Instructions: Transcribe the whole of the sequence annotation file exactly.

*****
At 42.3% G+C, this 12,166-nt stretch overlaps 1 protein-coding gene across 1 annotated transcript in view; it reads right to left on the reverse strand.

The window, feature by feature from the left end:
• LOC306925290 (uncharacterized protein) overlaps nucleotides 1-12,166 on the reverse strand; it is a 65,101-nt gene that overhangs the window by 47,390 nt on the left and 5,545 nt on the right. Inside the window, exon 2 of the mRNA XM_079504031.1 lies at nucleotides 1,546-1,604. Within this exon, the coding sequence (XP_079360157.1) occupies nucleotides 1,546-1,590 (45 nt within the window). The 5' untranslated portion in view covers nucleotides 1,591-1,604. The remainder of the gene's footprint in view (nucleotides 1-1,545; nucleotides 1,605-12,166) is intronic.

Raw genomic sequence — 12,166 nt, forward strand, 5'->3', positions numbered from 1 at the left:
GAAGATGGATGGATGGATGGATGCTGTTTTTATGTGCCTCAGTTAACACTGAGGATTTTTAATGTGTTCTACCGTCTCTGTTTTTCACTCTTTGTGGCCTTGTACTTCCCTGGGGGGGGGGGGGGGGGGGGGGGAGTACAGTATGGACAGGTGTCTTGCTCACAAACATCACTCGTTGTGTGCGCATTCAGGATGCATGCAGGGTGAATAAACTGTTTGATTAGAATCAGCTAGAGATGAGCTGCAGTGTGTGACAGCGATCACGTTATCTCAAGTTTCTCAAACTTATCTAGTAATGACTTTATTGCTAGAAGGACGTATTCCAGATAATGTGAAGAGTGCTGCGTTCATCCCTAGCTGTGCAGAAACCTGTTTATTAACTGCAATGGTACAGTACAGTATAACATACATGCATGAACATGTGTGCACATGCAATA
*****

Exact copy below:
At 42.3% G+C, this 12,166-nt stretch overlaps 1 protein-coding gene across 1 annotated transcript in view; it reads right to left on the reverse strand.

The window, feature by feature from the left end:
• LOC306925290 (uncharacterized protein) overlaps nucleotides 1-12,166 on the reverse strand; it is a 65,101-nt gene that overhangs the window by 47,390 nt on the left and 5,545 nt on the right. Inside the window, exon 2 of the mRNA XM_079504031.1 lies at nucleotides 1,546-1,604. Within this exon, the coding sequence (XP_079360157.1) occupies nucleotides 1,546-1,590 (45 nt within the window). The 5' untranslated portion in view covers nucleotides 1,591-1,604. The remainder of the gene's footprint in view (nucleotides 1-1,545; nucleotides 1,605-12,166) is intronic.

Raw genomic sequence — 12,166 nt, forward strand, 5'->3', positions numbered from 1 at the left:
GAAGATGGATGGATGGATGGATGCTGTTTTTATGTGCCTCAGTTAACACTGAGGATTTTTAATGTGTTCTACCGTCTCTGTTTTTCACTCTTTGTGGCCTTGTACTTCCCTGGGGGGGGGGGGGGGGGGGGGGGAGTACAGTATGGACAGGTGTCTTGCTCACAAACATCACTCGTTGTGTGCGCATTCAGGATGCATGCAGGGTGAATAAACTGTTTGATTAGAATCAGCTAGAGATGAGCTGCAGTGTGTGACAGCGATCACGTTATCTCAAGTTTCTCAAACTTATCTAGTAATGACTTTATTGCTAGAAGGACGTATTCCAGATAATGTGAAGAGTGCTGCGTTCATCCCTAGCTGTGCAGAAACCTGTTTATTAACTGCAATGGTACAGTACAGTATAACATACATGCATGAACATGTGTGCACATGCAATA